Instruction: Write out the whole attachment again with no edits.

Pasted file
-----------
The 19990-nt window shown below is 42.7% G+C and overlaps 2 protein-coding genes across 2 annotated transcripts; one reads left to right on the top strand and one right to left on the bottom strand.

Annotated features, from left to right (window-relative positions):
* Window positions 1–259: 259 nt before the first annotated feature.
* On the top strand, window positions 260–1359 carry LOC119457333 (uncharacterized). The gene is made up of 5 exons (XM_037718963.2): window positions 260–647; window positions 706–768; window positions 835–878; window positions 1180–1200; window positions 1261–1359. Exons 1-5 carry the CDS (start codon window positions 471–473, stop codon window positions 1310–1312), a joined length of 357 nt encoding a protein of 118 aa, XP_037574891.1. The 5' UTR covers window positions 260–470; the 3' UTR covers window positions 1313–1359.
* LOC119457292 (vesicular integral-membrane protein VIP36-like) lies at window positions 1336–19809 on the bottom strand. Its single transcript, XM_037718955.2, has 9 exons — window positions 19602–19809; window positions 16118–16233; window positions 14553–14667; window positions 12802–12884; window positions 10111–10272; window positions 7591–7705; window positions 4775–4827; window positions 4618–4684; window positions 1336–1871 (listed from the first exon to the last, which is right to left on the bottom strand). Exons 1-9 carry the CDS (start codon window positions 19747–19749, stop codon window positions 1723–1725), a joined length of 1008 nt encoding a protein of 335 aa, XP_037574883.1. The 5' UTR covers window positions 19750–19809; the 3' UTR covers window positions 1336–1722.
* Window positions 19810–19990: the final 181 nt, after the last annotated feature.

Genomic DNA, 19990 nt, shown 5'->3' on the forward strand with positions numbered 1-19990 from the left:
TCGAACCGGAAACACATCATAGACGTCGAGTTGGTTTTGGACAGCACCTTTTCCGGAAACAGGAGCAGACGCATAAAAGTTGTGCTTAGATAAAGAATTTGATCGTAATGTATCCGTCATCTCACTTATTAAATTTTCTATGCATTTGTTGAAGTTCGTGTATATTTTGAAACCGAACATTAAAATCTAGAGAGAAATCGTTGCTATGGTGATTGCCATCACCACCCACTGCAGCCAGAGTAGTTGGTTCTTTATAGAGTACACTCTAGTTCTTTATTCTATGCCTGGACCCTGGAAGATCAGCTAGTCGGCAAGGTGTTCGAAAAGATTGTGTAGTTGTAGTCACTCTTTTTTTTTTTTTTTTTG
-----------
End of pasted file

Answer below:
The 19990-nt window shown below is 42.7% G+C and overlaps 2 protein-coding genes across 2 annotated transcripts; one reads left to right on the top strand and one right to left on the bottom strand.

Annotated features, from left to right (window-relative positions):
* Window positions 1–259: 259 nt before the first annotated feature.
* On the top strand, window positions 260–1359 carry LOC119457333 (uncharacterized). The gene is made up of 5 exons (XM_037718963.2): window positions 260–647; window positions 706–768; window positions 835–878; window positions 1180–1200; window positions 1261–1359. Exons 1-5 carry the CDS (start codon window positions 471–473, stop codon window positions 1310–1312), a joined length of 357 nt encoding a protein of 118 aa, XP_037574891.1. The 5' UTR covers window positions 260–470; the 3' UTR covers window positions 1313–1359.
* LOC119457292 (vesicular integral-membrane protein VIP36-like) lies at window positions 1336–19809 on the bottom strand. Its single transcript, XM_037718955.2, has 9 exons — window positions 19602–19809; window positions 16118–16233; window positions 14553–14667; window positions 12802–12884; window positions 10111–10272; window positions 7591–7705; window positions 4775–4827; window positions 4618–4684; window positions 1336–1871 (listed from the first exon to the last, which is right to left on the bottom strand). Exons 1-9 carry the CDS (start codon window positions 19747–19749, stop codon window positions 1723–1725), a joined length of 1008 nt encoding a protein of 335 aa, XP_037574883.1. The 5' UTR covers window positions 19750–19809; the 3' UTR covers window positions 1336–1722.
* Window positions 19810–19990: the final 181 nt, after the last annotated feature.

Genomic DNA, 19990 nt, shown 5'->3' on the forward strand with positions numbered 1-19990 from the left:
TCGAACCGGAAACACATCATAGACGTCGAGTTGGTTTTGGACAGCACCTTTTCCGGAAACAGGAGCAGACGCATAAAAGTTGTGCTTAGATAAAGAATTTGATCGTAATGTATCCGTCATCTCACTTATTAAATTTTCTATGCATTTGTTGAAGTTCGTGTATATTTTGAAACCGAACATTAAAATCTAGAGAGAAATCGTTGCTATGGTGATTGCCATCACCACCCACTGCAGCCAGAGTAGTTGGTTCTTTATAGAGTACACTCTAGTTCTTTATTCTATGCCTGGACCCTGGAAGATCAGCTAGTCGGCAAGGTGTTCGAAAAGATTGTGTAGTTGTAGTCACTCTTTTTTTTTTTTTTTTTG